One excellent example that helps illustrate this difference is the controversy over a statue of Louis Riel, a 19th-century Metis leader and founder of Manitoba. In 1971, a statue depicting the Metis leader was unveiled at the Manitoba Legislative Building in Winnipeg. The work, by Marcien Lemay and noted architect Etienne Gaboury, depicted a naked and contorted figure, which “sought to capture the relentless tensions of Riel’s life.” It was symbolic, ambiguous, and open to interpretation. To many, the statue wasn’t clear in its meaning and, thus, stood as a source of controversy and protest for more than two decades. Finally, in 1995, it was moved to a less prominent position near the St. Boniface College. A new, more traditionally heroic, statue was erected on the banks of the Assiniboine River. Proponents of a more traditional statue argued that Marcien Lemay’s figure was too ambiguous. As Shannon Bower argues, “ambiguity is certainly not an inherently negative quality. However, given the enduring social context of colonialism, any symbol that did not overtly oppose colonialism was suspected of collusion.”
Some, however, defended the original statue on artistic grounds, claiming that the statue should be judged based on the intention of the artists rather than in possible negative misinterpretations of the public. Bower counters by saying “that the controversy surrounding the Riel statues must be understood not in an artistic context, with rather with reference to the social and historical contexts that framed the events in question.” Those social and historical contexts are ones shrouded in colonialism. Why do we place ambiguity and complexity into figures such as Riel, but no such room for interpretation is given to the man who had him killed, Canada’s first Prime Minister John A. MacDonald? It’s a legitimate question. If Riel is to be honoured with a statue it should be just as unequivocally heroic as any other Canadian icon and his depiction as heroic can, in fact, be a dramatic act of decolonization. Is Riel a complex figure? Yes, as is any other person. But the fact that “Louis Riel: Hero or Traitor” is still a hot topic in Canada, while the same questions are not often asked of white colonial ‘founding fathers’ indicates some telling biases within our culture. John A. MacDonald statues are always reverential and “proper.” Unlike this first Riel statue, they represent an answer rather than a question.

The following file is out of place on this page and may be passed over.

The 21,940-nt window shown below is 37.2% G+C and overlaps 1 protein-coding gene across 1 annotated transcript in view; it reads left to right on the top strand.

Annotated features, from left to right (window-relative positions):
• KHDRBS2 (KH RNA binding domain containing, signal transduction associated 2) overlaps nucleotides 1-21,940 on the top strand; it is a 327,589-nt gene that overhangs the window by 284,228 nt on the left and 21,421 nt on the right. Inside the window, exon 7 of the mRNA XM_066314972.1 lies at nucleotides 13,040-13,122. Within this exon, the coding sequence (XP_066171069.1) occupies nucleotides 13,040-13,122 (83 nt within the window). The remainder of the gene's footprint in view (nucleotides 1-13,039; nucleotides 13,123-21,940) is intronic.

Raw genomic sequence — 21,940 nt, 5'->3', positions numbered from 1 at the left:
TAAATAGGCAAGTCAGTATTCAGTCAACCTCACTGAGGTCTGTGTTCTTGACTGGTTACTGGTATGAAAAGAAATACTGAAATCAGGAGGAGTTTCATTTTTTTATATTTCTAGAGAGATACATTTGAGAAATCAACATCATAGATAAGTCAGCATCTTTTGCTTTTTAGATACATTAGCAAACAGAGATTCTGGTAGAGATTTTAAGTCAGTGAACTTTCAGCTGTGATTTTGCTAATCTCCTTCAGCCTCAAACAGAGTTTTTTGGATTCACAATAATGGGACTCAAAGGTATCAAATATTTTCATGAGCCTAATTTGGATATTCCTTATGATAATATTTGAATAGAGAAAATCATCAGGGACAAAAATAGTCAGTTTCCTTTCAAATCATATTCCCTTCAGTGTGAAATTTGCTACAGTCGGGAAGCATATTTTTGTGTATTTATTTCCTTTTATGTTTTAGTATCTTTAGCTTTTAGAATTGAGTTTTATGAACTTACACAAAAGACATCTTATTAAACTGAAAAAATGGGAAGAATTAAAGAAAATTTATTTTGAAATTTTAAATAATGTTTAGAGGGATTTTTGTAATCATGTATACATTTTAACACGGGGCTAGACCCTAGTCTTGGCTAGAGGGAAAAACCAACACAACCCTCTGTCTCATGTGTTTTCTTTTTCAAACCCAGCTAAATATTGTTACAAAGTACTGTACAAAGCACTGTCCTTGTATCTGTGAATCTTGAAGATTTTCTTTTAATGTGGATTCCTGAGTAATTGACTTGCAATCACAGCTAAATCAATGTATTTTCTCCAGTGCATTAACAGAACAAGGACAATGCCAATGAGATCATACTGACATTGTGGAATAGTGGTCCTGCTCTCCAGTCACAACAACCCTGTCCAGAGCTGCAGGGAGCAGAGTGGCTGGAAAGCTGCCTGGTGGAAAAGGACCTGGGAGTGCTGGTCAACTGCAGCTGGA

My point here is not about Riel, nor even to denigrate the original statue. I think a good case could be made for all statues, if we’re going to even have statues, to be of the ambiguous artistic variety. However, this example in Manitoba illustrates how statues are primarily used to simplify history through propaganda (or counter-propaganda) rather than to illuminate its complexities or raise questions.
If statues are to be called art, at best they are propagandistic art that primarily serve to shrink the range of dialogue about an individual, not to expand it. In that sense, almost all statues are acts of propaganda, some for good causes (like the newer Louis Riel statue, which could be viewed as anti-colonial propaganda) and others for evil (such as those depicting Robert E. Lee and Stonewall Jackson and so on). However, I think it is clear that, in most cases, whether for a good cause or bad a statue does not raise questions, spark curiosity, or depict the subjective vision of the creator. In most cases, a statue shuts down questions, stifles curiosity, and mythologizes.